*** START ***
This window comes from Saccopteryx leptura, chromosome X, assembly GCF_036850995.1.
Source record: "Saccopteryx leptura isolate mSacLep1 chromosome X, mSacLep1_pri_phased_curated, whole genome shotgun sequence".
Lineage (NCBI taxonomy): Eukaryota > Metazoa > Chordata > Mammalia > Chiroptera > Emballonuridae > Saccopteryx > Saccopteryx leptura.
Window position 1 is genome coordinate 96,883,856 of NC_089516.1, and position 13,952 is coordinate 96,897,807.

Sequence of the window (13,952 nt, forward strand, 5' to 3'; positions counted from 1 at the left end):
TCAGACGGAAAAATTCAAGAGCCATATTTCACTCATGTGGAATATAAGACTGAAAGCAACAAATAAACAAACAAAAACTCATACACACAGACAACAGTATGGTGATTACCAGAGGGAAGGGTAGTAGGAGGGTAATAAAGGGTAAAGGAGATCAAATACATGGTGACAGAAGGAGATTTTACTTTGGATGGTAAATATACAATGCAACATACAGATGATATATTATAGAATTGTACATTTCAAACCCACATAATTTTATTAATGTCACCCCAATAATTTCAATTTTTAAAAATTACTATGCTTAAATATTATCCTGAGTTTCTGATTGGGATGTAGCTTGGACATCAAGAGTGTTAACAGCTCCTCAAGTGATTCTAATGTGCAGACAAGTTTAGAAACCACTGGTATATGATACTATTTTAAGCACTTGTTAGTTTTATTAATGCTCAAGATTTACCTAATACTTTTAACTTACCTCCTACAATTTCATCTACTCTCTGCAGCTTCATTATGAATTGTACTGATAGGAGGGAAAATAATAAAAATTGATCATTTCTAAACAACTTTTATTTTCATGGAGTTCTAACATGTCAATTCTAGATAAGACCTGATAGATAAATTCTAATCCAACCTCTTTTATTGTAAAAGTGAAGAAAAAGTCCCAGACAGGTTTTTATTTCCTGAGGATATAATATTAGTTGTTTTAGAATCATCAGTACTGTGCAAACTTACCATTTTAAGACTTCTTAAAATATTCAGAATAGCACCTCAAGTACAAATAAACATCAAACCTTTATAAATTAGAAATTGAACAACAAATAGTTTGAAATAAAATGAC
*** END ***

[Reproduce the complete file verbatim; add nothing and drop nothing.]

This window comes from Saccopteryx leptura, chromosome X, assembly GCF_036850995.1.
Source record: "Saccopteryx leptura isolate mSacLep1 chromosome X, mSacLep1_pri_phased_curated, whole genome shotgun sequence".
Lineage (NCBI taxonomy): Eukaryota > Metazoa > Chordata > Mammalia > Chiroptera > Emballonuridae > Saccopteryx > Saccopteryx leptura.
Window position 1 is genome coordinate 96,883,856 of NC_089516.1, and position 13,952 is coordinate 96,897,807.

Sequence of the window (13,952 nt, forward strand, 5' to 3'; positions counted from 1 at the left end):
TCAGACGGAAAAATTCAAGAGCCATATTTCACTCATGTGGAATATAAGACTGAAAGCAACAAATAAACAAACAAAAACTCATACACACAGACAACAGTATGGTGATTACCAGAGGGAAGGGTAGTAGGAGGGTAATAAAGGGTAAAGGAGATCAAATACATGGTGACAGAAGGAGATTTTACTTTGGATGGTAAATATACAATGCAACATACAGATGATATATTATAGAATTGTACATTTCAAACCCACATAATTTTATTAATGTCACCCCAATAATTTCAATTTTTAAAAATTACTATGCTTAAATATTATCCTGAGTTTCTGATTGGGATGTAGCTTGGACATCAAGAGTGTTAACAGCTCCTCAAGTGATTCTAATGTGCAGACAAGTTTAGAAACCACTGGTATATGATACTATTTTAAGCACTTGTTAGTTTTATTAATGCTCAAGATTTACCTAATACTTTTAACTTACCTCCTACAATTTCATCTACTCTCTGCAGCTTCATTATGAATTGTACTGATAGGAGGGAAAATAATAAAAATTGATCATTTCTAAACAACTTTTATTTTCATGGAGTTCTAACATGTCAATTCTAGATAAGACCTGATAGATAAATTCTAATCCAACCTCTTTTATTGTAAAAGTGAAGAAAAAGTCCCAGACAGGTTTTTATTTCCTGAGGATATAATATTAGTTGTTTTAGAATCATCAGTACTGTGCAAACTTACCATTTTAAGACTTCTTAAAATATTCAGAATAGCACCTCAAGTACAAATAAACATCAAACCTTTATAAATTAGAAATTGAACAACAAATAGTTTGAAATAAAATGAC